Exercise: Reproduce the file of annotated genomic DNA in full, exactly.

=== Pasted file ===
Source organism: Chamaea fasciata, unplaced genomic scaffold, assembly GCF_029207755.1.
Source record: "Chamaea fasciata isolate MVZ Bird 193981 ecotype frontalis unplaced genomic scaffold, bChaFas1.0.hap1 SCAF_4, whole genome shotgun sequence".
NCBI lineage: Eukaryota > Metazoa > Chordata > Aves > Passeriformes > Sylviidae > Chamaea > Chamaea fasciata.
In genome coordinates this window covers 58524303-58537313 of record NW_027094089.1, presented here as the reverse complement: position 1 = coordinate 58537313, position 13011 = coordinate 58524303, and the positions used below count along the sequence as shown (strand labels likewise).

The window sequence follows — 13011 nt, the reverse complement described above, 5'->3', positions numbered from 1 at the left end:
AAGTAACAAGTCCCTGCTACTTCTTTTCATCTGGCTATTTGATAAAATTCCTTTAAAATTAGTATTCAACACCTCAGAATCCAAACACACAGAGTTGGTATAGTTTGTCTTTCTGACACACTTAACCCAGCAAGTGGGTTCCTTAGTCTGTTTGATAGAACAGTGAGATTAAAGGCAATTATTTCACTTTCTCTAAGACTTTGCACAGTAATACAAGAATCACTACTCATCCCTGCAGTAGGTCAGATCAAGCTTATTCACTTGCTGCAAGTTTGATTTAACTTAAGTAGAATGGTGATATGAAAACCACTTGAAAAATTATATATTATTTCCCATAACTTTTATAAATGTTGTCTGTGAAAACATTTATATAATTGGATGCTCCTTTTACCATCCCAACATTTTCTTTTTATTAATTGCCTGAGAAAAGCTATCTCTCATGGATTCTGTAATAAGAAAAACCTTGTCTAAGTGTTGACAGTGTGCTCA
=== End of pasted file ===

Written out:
Source organism: Chamaea fasciata, unplaced genomic scaffold, assembly GCF_029207755.1.
Source record: "Chamaea fasciata isolate MVZ Bird 193981 ecotype frontalis unplaced genomic scaffold, bChaFas1.0.hap1 SCAF_4, whole genome shotgun sequence".
NCBI lineage: Eukaryota > Metazoa > Chordata > Aves > Passeriformes > Sylviidae > Chamaea > Chamaea fasciata.
In genome coordinates this window covers 58524303-58537313 of record NW_027094089.1, presented here as the reverse complement: position 1 = coordinate 58537313, position 13011 = coordinate 58524303, and the positions used below count along the sequence as shown (strand labels likewise).

The window sequence follows — 13011 nt, the reverse complement described above, 5'->3', positions numbered from 1 at the left end:
AAGTAACAAGTCCCTGCTACTTCTTTTCATCTGGCTATTTGATAAAATTCCTTTAAAATTAGTATTCAACACCTCAGAATCCAAACACACAGAGTTGGTATAGTTTGTCTTTCTGACACACTTAACCCAGCAAGTGGGTTCCTTAGTCTGTTTGATAGAACAGTGAGATTAAAGGCAATTATTTCACTTTCTCTAAGACTTTGCACAGTAATACAAGAATCACTACTCATCCCTGCAGTAGGTCAGATCAAGCTTATTCACTTGCTGCAAGTTTGATTTAACTTAAGTAGAATGGTGATATGAAAACCACTTGAAAAATTATATATTATTTCCCATAACTTTTATAAATGTTGTCTGTGAAAACATTTATATAATTGGATGCTCCTTTTACCATCCCAACATTTTCTTTTTATTAATTGCCTGAGAAAAGCTATCTCTCATGGATTCTGTAATAAGAAAAACCTTGTCTAAGTGTTGACAGTGTGCTCA